Missing persons? Just leave it to ex-officer Lucan

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The Independent Online
Where are they all now? Another instalment in our fascinating series about people who were once household names but have since disappeared completely from public view.

Dennis Easby. The controversial president of the Rugby Football Union who once upon a time fired Will Carling from the English captaincy for saying that the age of the amateur was past. As president of the RFU, Mr Easby had to be out in South Africa for the World Cup, but as a dedicated amateur he could not take any payment for this, so he decided to hitchhike there instead. At present he is believed to be half-way through Nigeria on a lorry taking yams to the coast. He is known locally in the native dialect as the-man-in-pin-stripe-suit-who-talk-a-lot-about-money-but-never- give-any.

Nick Leeson. The man who shot into notoriety in the Far East as the man who brought Barings Bank to its knees, and then disappeared in Frankfurt on the way home. He is now believed to be in a prison somewhere in Germany, where he has set up the HQ of a new futures and derivatives trading company, and is believed to have made a fortune from the safety of his cell.

Mikhail Gorbachev. Mr Gorbachev has started a support group for ex-world leaders called Statesmen Anonymous. During its sessions, people who were once in charge of huge tracts of the world can get up and talk frankly about the problems brought about by the transition from power to obscurity. "One day you control half the known world," says Gorbachev, "the next day you cannot even find your tie. This is worse than losing your job. It is unemployment on a heroic scale. And it brings heroic problems in its wake. So, we get together and talk seriously about how we, as ex-leaders, can help each other. Then we get the vodka out and get blind drunk, and then we ring up Boris Yeltsin and give him vulgar advice! It is great fun. We are not too rude to Boris, as we expect him to join us soon."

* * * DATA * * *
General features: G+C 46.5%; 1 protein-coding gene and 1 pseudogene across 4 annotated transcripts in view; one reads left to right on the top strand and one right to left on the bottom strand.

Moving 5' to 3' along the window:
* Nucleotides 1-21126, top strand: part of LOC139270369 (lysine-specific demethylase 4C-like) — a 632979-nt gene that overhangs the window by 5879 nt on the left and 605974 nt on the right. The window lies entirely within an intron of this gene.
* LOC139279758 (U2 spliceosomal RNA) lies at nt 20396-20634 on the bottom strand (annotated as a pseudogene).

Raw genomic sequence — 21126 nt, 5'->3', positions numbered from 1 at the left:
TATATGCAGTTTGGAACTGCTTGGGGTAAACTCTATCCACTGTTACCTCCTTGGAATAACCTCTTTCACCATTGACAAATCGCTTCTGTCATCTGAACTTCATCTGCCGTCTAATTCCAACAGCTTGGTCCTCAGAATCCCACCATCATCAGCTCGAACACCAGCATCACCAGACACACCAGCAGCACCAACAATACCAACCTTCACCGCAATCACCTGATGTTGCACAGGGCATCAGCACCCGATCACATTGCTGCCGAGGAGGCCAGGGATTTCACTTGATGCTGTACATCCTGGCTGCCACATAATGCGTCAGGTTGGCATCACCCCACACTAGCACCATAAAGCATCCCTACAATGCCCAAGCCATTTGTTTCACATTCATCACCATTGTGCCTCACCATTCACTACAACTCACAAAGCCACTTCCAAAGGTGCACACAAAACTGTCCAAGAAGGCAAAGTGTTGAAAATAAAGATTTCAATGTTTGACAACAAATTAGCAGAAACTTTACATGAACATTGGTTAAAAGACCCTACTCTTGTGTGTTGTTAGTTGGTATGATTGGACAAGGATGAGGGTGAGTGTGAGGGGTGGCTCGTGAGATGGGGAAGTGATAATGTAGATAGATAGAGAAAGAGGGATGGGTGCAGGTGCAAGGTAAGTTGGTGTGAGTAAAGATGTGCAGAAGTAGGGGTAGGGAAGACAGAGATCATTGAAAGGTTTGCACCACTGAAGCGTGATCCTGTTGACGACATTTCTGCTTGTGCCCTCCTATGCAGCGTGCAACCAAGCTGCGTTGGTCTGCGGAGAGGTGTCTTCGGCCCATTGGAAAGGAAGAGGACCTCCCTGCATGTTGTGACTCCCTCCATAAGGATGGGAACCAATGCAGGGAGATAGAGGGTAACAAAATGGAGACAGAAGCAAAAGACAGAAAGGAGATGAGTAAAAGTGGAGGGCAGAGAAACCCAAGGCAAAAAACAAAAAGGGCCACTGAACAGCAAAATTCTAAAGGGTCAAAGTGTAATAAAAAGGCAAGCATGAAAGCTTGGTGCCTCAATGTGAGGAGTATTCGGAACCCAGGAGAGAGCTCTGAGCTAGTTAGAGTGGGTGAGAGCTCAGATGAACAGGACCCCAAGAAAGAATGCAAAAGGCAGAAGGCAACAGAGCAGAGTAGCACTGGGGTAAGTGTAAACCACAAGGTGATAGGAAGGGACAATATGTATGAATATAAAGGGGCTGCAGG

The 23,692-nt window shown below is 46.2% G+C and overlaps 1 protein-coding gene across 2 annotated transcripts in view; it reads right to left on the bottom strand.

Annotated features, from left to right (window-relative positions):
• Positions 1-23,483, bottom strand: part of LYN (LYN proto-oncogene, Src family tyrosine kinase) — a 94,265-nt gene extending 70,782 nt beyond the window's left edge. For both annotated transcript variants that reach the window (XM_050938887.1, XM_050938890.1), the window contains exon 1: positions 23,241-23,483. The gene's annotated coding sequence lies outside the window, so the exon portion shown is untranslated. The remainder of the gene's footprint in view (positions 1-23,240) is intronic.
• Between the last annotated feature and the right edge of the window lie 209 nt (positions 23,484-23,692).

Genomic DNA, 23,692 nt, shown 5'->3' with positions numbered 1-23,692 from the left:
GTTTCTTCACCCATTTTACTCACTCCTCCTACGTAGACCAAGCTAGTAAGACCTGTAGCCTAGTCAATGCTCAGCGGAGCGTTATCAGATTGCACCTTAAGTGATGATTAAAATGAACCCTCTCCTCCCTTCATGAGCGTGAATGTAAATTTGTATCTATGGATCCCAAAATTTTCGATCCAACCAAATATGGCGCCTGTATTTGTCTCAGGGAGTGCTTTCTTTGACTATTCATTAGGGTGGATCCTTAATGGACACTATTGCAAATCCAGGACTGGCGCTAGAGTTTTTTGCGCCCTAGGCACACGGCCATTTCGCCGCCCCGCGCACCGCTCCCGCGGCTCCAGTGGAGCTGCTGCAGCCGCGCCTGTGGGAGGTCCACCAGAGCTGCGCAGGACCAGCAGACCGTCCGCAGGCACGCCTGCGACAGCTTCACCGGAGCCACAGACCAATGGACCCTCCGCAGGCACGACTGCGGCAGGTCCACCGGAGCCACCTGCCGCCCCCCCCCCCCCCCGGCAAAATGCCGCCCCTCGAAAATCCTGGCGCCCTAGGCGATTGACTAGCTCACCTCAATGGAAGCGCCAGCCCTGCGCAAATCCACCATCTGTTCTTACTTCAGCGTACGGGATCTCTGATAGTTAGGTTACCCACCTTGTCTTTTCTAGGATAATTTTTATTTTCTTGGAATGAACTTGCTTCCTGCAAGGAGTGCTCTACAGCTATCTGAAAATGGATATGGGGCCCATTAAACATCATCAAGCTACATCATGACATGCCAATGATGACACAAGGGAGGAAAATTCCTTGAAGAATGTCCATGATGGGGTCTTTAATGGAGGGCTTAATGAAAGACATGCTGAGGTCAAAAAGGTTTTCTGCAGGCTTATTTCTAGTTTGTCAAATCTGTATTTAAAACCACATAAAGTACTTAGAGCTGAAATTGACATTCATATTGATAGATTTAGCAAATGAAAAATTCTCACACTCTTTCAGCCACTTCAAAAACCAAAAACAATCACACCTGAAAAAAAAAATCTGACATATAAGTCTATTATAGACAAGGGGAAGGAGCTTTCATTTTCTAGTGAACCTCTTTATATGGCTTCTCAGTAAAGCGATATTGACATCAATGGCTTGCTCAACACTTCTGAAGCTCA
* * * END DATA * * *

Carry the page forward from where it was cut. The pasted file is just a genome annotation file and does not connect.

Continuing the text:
Not all famous ex-world leaders are in the group. Margaret Thatcher has never turned up, for instance, as she still believes she is in charge of Britain and refuses to see herself as an ex-leader. Ronald Reagan likewise is not a member, as he does not realise that he ever was President of the USA and still thinks of himself as an ex-actor.

General Galtieri. The man who came a close second to Margaret Thatcher in the Falklands War now runs a tango dancing school in Port Stanley, in the Falkland Islands, of all unlikely places. But how came he to set up a tango academy? "Well, mi amigo," he says, "it is not so much a dancing school as more like a small night-club. Well, let us be honest, it is a late-night dive where you can dance if you want to. But I feel I am repaying my debt to the Malvinas people here by bringing them a little gaiety, a little joy! Also, when the Argentines invade again, there will be a big, big welcome waiting for them here."

Lord Lucan. Lord Lucan is a security guard on an Adelaide building site, after a distinguished career in the Australian police force. He always thought the last place anyone would think of looking for him would be in the forces of law and order, and joined up as soon as he left Britain.

"I thought it would be hard to make my way in Australia because of my very different background," he said, "but the Aussies are good blokes and will accept anyone. They love a lord. They love a murderer just as much. You can imagine how well I went down!"

The OJ Simpson jury. Almost all the jurors who once served on the OJ Simpson jury have now branched out into show biz, and many of them are either TV performers or presenters of chat shows. "I enjoyed the trial while I lasted," said one of them, "but I couldn't see it becoming a career and I felt I was in danger of being typecast, so it was time to get out. A pity in some ways, as I would like to have found out what happened ... Do I what? Do I think that OJ Simpson did it? Baby, I don't answer questions like that for under $500!"

Asil Nadir. Mr Asil Nadir (or Sir Asil Nadir, as he likes to call himself) is just sitting in Cyprus waiting for his knighthood to arrive. It's a full-time occupation waiting for the Tories to keep their promises, he says. He paid the money, and was promised the title, so where is it? One can see his point.